Upper Aortic Symptoms 
Symptoms of aortic tears vary according to the part of the aorta involved. In the upper aorta, as in Ritter’s case, the tear appears without warning. The first symptoms, such as severe chest pain, confusion, dizziness, nausea and vomiting, come from blood tunneling its way into the tear and under the aortic lining, separating it from the thick outer wall of the blood vessel. Heartbeat by heartbeat, the tunnel enlarges and a growing clot of blood extends around the inner circumference of the aorta and along its length, stretching from the ascending part of the thoracic aorta into the curved aortic arch branches where large arteries branch off and carry blood to the head and arms. 

The differences between dissection and heart attack symptoms

    Sadly, like John Ritter, almost 40 percent of people with upper aortic dissection who get to medical attention are not diagnosed in time for doctors to attempt surgical repair. Within forty-eight hours, half of them are dead. Diagnosis depends on recognition of subtle and qualitative characteristics of symptoms that differ from similar heart attack symptoms. Chest pain is severe from the beginning and sometimes described as ripping or tearing. Its most distinctive quality is sudden onset of maximally severe pain . Often people report a sense of impending doom. The pain may radiate up the neck or into the back, as it can in a heart attack. As the dissection progresses, clotting blood can block the openings to the aortic arch branches and even work its way backwards to damage the coronary arteries that nourish the heart. The aortic valve may be damaged and begin to leak.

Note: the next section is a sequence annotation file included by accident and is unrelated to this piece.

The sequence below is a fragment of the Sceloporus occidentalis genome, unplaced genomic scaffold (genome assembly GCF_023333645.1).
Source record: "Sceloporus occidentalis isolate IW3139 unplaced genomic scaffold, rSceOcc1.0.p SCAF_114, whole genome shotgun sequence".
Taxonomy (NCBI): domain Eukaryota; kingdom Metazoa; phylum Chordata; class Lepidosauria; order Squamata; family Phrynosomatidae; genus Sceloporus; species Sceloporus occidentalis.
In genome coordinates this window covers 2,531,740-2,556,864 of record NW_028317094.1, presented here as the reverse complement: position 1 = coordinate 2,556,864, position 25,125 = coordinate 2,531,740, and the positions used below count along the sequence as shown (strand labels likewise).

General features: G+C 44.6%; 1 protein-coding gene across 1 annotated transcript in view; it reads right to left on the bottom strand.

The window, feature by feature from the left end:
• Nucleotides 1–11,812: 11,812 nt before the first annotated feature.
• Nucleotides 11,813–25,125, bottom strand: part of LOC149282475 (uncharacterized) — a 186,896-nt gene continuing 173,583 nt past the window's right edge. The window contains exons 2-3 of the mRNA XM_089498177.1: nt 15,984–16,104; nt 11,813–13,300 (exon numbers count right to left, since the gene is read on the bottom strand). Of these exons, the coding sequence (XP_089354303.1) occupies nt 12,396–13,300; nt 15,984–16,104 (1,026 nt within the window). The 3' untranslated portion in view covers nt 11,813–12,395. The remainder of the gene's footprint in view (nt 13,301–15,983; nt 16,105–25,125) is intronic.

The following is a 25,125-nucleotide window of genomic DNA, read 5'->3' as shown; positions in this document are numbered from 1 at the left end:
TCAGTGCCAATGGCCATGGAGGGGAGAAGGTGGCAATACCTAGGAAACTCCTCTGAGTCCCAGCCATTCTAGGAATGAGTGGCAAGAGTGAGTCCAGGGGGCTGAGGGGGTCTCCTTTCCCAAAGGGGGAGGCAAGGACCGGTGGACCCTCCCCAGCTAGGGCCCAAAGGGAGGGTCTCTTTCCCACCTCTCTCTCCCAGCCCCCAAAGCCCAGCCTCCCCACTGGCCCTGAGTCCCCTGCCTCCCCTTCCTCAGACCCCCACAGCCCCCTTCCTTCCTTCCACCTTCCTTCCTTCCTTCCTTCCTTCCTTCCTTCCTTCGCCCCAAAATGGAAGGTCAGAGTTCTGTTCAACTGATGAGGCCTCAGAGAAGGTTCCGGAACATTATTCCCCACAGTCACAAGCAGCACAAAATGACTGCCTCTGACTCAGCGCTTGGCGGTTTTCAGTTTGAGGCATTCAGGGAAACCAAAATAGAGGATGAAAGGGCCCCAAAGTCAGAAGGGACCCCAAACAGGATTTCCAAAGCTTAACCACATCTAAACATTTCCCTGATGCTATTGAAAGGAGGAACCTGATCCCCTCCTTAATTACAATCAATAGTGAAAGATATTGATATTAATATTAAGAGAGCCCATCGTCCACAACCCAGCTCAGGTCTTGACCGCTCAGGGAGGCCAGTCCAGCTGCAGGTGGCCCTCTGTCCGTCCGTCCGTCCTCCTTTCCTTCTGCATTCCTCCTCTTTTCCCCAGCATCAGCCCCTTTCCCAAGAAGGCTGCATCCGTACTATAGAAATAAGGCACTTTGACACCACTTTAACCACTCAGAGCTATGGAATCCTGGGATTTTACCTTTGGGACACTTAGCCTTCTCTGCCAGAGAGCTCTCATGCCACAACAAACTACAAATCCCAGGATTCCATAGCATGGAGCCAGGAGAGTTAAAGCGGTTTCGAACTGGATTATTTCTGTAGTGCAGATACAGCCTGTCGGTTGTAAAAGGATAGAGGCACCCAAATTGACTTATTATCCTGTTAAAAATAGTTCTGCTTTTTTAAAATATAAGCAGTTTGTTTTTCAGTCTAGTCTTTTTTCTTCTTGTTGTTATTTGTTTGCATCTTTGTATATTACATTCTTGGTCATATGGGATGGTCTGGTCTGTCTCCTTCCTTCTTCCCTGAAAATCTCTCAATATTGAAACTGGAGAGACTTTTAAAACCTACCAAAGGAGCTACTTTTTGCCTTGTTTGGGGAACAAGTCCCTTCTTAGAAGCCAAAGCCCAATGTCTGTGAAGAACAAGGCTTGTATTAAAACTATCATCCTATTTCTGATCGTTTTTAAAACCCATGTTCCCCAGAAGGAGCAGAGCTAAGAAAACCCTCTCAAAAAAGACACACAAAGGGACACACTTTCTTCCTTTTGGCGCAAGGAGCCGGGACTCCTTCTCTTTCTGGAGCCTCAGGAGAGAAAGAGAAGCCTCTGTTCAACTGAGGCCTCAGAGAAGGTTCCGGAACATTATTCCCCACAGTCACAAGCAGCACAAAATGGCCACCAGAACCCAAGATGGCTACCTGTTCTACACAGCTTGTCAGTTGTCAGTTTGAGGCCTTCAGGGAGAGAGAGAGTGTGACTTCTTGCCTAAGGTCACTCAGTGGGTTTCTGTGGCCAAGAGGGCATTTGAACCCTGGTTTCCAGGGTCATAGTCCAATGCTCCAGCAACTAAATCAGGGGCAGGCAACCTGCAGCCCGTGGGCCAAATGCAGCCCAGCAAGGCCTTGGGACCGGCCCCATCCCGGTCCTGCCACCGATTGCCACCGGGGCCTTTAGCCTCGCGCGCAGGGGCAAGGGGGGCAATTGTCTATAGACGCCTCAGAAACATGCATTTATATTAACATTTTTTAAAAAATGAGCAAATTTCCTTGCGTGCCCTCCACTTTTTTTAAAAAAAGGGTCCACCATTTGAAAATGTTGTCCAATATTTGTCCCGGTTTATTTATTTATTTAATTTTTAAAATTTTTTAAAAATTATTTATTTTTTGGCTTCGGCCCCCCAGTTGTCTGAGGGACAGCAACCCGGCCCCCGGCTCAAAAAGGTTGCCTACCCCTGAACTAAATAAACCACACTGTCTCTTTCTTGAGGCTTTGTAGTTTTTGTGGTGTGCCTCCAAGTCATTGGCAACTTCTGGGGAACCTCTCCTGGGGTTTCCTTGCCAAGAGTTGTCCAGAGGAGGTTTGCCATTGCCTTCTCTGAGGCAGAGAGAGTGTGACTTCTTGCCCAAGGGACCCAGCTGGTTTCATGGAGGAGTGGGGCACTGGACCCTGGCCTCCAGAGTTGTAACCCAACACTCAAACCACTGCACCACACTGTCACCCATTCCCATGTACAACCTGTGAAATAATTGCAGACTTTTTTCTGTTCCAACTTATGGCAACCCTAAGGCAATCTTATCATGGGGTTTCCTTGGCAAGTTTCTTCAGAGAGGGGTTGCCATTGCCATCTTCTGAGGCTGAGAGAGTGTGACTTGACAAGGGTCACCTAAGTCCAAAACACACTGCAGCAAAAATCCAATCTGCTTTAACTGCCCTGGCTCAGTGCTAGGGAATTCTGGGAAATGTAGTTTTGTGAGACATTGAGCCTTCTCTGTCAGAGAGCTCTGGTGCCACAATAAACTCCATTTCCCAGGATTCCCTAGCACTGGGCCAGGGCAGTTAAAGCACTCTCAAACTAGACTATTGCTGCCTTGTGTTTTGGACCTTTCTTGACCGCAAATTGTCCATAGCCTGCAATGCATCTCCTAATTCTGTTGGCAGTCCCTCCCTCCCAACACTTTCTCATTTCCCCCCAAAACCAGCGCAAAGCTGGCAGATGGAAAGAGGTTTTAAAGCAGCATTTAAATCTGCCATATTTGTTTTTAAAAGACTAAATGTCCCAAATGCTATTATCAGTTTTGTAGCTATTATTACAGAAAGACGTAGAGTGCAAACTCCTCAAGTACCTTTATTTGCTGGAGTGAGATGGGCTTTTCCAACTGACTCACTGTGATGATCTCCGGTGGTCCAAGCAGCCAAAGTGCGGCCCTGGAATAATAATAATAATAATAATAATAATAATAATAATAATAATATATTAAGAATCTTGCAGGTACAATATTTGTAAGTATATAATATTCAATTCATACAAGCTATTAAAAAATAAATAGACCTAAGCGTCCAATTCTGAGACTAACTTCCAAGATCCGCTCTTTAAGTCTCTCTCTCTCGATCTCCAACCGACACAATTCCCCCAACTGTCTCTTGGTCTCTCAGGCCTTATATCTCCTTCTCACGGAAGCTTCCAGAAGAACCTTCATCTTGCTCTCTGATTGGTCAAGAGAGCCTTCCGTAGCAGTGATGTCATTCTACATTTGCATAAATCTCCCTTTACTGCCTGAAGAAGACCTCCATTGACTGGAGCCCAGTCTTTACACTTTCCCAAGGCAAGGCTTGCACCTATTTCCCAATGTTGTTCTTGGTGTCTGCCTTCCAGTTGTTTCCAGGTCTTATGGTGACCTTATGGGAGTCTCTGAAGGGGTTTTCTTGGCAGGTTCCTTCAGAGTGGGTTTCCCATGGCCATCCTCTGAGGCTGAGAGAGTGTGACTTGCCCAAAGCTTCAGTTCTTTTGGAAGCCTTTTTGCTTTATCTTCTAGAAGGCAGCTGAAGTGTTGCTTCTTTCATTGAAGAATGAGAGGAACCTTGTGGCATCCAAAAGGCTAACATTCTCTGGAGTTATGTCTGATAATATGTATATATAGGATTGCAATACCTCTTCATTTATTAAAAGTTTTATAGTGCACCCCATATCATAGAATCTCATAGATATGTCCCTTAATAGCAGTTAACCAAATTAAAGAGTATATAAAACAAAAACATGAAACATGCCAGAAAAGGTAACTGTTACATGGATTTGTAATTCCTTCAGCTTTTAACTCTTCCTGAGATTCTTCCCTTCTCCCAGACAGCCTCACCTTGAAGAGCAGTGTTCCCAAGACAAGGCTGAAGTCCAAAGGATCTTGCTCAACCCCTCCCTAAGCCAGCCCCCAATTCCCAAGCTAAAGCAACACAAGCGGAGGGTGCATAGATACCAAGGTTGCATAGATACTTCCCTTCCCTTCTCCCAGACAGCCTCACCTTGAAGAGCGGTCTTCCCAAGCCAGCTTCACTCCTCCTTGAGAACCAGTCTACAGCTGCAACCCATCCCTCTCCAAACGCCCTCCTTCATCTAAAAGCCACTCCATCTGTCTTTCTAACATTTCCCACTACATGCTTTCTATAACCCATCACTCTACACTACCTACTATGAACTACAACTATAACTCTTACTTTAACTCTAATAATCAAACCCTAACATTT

Symptoms From the Descending Aorta

     While the involvement of so many other structures in an upper aortic dissection can produce a host of symptoms that manifest themselves in the heart, the brain, the neck, the face, and the extremities, sometimes confusing physicians, descending aortic symptoms are more straightforward. Pain from dissection in the descending thoracic aorta bores through to the back. In the abdominal aortic segment dissection pain may be felt in the flank, lower back, or groin. Because the descending aorta is more tightly bound to surrounding structures, tears may be more confined and symptoms less severe. 

Dissections and Aneurysms

   Sometimes a dissection begins in an aortic wall already weakened enough to have ballooned out into an aneurysm, which is a distended spot in an artery wall. Ninety-five percent of aortic aneurysms are located in the abdominal aorta, and aortic dissections in the abdomen are often triggered by the prior development of an aneurysm. A tear in the wall of an aneurysm can cause the aorta to rupture completely causing internal bleeding, with mortality rates between 75 percent and 90 percent of aortic aneurysms Fortunately, aneurysms are often found incidentally on imaging tests for other problems, or as part of an investigation of vague abdominal or back pain or of a pulsating sensation in the lower abdomen allowing time for surgical repair of the damaged artery before rupture occurs. 

Who’s at Risk
    Most upper aortic dissections occur in people between the ages of forty and seventy, with men affected three times as often as women. In otherwise healthy and relatively young people like John Ritter, the tear begins because the aortic wall is weakened by genetic processes that are often poorly understood. Pregnancy and cocaine use are also risk factors below age 40. In older people and in smokers high blood pressure, atherosclerosis are responsible for the breakdown in the aortic lining, but even in these patients, dissections tend to run in families.